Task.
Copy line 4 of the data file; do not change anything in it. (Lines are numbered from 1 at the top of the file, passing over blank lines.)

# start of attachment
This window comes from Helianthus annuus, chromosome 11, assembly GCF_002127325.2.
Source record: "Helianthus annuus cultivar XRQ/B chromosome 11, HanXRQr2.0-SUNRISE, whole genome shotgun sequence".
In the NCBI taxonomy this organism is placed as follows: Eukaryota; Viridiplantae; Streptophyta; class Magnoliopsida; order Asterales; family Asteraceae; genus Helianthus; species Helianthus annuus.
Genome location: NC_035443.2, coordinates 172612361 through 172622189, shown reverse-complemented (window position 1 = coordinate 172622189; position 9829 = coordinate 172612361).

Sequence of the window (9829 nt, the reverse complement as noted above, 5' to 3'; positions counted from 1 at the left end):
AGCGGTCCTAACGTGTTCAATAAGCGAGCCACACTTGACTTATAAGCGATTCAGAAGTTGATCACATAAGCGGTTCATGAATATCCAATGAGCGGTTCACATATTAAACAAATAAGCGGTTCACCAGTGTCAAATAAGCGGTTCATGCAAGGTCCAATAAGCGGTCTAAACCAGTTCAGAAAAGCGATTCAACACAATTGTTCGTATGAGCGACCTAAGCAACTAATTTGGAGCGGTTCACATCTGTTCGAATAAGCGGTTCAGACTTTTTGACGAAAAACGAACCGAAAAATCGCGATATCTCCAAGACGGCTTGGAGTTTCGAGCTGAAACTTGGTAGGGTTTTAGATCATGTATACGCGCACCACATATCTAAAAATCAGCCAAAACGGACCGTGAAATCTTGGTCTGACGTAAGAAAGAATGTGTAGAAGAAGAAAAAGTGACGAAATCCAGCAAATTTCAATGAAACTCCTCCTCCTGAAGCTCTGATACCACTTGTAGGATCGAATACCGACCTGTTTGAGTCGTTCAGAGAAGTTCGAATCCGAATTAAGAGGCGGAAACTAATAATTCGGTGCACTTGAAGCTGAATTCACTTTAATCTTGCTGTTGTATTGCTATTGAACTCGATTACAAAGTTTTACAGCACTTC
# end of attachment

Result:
Genome location: NC_035443.2, coordinates 172612361 through 172622189, shown reverse-complemented (window position 1 = coordinate 172622189; position 9829 = coordinate 172612361).